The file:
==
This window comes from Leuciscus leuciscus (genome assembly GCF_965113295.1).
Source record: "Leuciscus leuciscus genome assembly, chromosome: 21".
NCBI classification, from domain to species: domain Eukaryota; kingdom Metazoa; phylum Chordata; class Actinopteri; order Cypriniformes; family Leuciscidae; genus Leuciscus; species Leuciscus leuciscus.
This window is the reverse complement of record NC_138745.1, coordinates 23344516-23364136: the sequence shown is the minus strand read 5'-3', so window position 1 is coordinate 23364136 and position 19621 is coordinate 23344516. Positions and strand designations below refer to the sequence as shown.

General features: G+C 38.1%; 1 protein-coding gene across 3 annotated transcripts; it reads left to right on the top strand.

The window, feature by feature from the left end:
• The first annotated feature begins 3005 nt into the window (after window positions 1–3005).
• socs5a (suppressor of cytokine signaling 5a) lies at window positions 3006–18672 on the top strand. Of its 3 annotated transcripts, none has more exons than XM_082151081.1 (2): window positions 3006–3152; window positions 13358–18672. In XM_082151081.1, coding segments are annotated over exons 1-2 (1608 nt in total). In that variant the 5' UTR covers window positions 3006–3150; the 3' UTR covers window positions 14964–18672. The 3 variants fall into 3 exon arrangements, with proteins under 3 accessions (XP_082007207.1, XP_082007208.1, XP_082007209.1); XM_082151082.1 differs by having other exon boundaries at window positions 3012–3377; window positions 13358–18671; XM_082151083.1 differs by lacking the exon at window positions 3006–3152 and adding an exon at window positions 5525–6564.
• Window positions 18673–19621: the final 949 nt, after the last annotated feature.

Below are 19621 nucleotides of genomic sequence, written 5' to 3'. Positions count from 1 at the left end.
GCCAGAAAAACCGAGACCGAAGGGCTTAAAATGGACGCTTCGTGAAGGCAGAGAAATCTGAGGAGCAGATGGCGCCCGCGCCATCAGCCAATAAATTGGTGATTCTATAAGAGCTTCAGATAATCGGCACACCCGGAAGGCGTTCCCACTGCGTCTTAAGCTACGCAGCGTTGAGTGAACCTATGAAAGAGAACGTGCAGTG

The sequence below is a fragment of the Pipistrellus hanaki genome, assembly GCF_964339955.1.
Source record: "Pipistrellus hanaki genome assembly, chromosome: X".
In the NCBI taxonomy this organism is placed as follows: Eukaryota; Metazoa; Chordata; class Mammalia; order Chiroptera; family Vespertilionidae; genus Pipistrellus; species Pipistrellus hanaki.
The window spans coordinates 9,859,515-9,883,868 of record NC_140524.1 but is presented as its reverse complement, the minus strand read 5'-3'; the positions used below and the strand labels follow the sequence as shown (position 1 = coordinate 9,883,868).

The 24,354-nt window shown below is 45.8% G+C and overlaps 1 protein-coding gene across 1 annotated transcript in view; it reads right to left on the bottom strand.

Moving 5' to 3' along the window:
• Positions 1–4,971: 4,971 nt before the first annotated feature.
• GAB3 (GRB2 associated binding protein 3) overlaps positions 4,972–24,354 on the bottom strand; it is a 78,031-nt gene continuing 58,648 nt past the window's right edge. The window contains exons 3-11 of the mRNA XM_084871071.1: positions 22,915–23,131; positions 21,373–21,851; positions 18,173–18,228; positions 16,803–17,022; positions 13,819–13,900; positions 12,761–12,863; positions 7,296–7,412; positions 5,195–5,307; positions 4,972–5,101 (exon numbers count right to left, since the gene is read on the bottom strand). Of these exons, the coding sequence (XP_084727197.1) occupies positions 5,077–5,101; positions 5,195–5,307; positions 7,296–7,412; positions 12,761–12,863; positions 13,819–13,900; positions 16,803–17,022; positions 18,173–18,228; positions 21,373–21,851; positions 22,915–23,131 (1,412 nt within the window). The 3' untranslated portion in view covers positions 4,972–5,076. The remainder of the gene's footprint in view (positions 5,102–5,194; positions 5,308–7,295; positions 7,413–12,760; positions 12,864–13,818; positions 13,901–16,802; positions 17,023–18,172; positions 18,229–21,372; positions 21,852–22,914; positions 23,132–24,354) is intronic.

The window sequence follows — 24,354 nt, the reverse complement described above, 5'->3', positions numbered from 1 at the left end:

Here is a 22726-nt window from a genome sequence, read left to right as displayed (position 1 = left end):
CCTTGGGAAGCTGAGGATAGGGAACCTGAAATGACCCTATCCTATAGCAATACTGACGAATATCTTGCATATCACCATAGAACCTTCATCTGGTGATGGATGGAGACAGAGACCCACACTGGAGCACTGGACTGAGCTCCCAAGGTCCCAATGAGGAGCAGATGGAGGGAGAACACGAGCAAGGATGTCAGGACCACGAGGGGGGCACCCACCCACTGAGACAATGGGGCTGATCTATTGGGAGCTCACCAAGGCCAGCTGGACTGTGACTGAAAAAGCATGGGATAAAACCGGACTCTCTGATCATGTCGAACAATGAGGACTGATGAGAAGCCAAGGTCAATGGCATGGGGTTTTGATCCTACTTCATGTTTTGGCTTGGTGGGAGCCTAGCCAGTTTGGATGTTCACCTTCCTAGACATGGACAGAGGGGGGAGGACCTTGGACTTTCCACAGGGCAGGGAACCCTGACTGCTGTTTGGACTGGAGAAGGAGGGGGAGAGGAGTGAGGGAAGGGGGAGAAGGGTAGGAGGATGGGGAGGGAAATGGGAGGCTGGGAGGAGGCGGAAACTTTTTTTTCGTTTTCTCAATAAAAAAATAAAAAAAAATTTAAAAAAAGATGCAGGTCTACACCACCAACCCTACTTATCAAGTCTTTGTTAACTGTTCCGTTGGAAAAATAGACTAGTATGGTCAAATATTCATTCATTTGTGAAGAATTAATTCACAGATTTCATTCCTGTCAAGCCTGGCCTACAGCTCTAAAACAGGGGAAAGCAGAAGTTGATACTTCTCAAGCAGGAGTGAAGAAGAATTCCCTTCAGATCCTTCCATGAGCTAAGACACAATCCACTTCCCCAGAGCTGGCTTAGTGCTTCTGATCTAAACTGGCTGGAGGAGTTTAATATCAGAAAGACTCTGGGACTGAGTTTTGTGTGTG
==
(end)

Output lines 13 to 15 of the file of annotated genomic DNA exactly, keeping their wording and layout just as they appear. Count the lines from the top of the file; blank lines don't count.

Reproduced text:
Source record: "Pipistrellus hanaki genome assembly, chromosome: X".
In the NCBI taxonomy this organism is placed as follows: Eukaryota; Metazoa; Chordata; class Mammalia; order Chiroptera; family Vespertilionidae; genus Pipistrellus; species Pipistrellus hanaki.
The window spans coordinates 9,859,515-9,883,868 of record NC_140524.1 but is presented as its reverse complement, the minus strand read 5'-3'; the positions used below and the strand labels follow the sequence as shown (position 1 = coordinate 9,883,868).